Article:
I could go on and on, but I shouldn’t—that would require my spending even more time looking at blog stats. But I wondered for several days whether all of the time and energy I put into my blog is worth it when almost three-quarters of the people who arrive on my entrance page and have the opportunity to read my latest bits of wit and wisdom don’t. L07LIM26CHRFortunately the Gospel readings for the past few Sundays have been from Matthew 13, the wonderful chapter in which Jesus shares many of his most memorable parables. Like this one:

Listen! A sower went out to sow, and as he sowed, some seeds fell on the path, and the birds came and ate them up. Other seeds fell on rocky ground, where they did not have much soil, and they sprang up quickly, since they had no depth of soil. But when the sun rose, they were scorched; and since they had no root, they withered away. Other seeds fell among thorns, and the thorns grew up and choked them. Other seeds fell on good soil and brought forth grain, some a hundredfold, some sixty, some thirty. Let anyone with ears listen!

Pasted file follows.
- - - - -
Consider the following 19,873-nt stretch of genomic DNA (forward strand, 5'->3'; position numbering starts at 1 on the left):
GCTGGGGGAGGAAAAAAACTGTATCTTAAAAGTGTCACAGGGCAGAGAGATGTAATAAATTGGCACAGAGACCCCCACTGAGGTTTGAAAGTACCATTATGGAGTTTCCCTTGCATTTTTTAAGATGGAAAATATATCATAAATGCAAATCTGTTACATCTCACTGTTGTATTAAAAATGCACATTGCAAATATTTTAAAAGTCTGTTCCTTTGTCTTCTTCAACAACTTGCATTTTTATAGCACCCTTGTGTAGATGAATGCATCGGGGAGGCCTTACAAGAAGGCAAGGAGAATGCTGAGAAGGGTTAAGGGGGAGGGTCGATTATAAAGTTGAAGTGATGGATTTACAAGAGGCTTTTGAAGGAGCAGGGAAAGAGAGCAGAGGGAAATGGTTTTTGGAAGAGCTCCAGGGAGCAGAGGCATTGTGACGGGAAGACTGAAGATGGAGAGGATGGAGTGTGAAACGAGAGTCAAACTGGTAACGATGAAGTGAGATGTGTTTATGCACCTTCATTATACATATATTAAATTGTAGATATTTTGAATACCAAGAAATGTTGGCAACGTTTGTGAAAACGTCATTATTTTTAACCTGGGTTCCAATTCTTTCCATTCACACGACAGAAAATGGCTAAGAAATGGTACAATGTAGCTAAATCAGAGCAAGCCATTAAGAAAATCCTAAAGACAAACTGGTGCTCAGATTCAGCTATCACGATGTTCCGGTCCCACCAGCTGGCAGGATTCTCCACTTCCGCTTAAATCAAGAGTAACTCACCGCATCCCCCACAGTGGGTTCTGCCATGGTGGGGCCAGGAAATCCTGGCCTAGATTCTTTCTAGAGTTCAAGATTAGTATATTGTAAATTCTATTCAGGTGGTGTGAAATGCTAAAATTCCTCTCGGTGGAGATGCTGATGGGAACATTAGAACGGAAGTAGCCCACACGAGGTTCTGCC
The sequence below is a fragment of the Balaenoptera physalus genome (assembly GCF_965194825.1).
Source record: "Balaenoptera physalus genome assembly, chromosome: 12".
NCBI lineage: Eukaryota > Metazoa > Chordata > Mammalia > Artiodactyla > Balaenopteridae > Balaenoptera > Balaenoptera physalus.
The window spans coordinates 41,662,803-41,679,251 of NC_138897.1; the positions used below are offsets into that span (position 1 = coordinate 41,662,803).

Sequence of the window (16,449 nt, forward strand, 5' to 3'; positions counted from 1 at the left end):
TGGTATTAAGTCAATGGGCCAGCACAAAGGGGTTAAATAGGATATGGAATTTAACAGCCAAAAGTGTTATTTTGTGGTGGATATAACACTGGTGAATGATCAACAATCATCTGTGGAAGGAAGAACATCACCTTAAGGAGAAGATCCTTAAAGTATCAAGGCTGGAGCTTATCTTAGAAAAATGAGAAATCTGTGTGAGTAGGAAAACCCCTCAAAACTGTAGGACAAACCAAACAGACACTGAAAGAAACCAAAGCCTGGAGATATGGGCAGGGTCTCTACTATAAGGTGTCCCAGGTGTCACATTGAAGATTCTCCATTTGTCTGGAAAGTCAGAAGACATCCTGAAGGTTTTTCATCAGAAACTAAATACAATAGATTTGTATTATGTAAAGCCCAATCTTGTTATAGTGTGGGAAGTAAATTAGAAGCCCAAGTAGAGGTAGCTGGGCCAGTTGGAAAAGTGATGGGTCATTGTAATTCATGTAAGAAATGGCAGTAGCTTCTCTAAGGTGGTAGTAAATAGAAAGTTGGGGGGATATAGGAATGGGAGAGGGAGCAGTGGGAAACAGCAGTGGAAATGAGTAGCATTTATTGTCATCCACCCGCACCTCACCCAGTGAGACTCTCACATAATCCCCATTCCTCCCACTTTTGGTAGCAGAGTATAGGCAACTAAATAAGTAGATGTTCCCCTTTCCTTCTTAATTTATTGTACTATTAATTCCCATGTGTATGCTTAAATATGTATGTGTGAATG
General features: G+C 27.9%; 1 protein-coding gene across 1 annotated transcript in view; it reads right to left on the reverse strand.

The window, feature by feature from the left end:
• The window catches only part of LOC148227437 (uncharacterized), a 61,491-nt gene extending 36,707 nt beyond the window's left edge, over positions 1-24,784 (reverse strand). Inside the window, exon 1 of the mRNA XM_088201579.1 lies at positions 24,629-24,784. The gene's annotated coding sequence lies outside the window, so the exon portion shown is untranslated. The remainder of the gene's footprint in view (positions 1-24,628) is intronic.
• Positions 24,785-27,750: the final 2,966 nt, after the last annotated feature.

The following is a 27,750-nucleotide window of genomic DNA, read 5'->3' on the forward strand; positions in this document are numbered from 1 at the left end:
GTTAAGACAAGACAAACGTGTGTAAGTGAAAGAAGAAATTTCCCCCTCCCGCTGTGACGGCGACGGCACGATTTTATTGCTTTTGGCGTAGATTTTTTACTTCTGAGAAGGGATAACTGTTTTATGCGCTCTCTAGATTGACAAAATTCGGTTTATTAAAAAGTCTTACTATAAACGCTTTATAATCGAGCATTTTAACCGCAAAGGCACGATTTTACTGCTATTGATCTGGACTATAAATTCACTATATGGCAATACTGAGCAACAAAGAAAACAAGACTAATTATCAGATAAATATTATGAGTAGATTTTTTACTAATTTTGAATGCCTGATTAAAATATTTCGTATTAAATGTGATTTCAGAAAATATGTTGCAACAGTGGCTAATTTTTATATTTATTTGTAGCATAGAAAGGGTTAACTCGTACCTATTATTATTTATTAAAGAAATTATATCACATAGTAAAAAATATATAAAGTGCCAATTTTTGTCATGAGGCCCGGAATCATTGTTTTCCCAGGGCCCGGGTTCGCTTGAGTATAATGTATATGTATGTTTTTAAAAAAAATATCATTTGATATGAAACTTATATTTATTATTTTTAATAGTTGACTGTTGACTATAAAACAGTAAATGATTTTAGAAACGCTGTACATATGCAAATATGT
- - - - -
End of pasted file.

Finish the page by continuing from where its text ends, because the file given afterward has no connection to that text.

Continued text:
It is difficult to imagine a more wasteful and non-economical activity. If this sower had Google Analytic statistics to gauge the success and effectiveness of his activity, I’ll bet his bounce rate (the sum of seeds that fell on the path, rocky ground, and among thorns) is at least as high as mine. But if, as Jesus’ interpretation later in the chapter suggests, the seed is the word of God, then this is just the typical divine strategy that I keep bumping into—“Let’s just throw a bunch of crap out there indiscriminately and see what happens!” ineffeciencyGod is no respecter of persons, statistics, focus groups, yield projections, bounce rates, or any other thing humans might devise as the best measures of effectiveness and efficiency. All you have to do is consider the extraordinary wastefulness of the way God chose to crank out endless varieties of living things, natural selection, to realize that Isaiah wasn’t kidding when he reports God as saying that “my thoughts are not your thoughts, neither are your ways my ways.”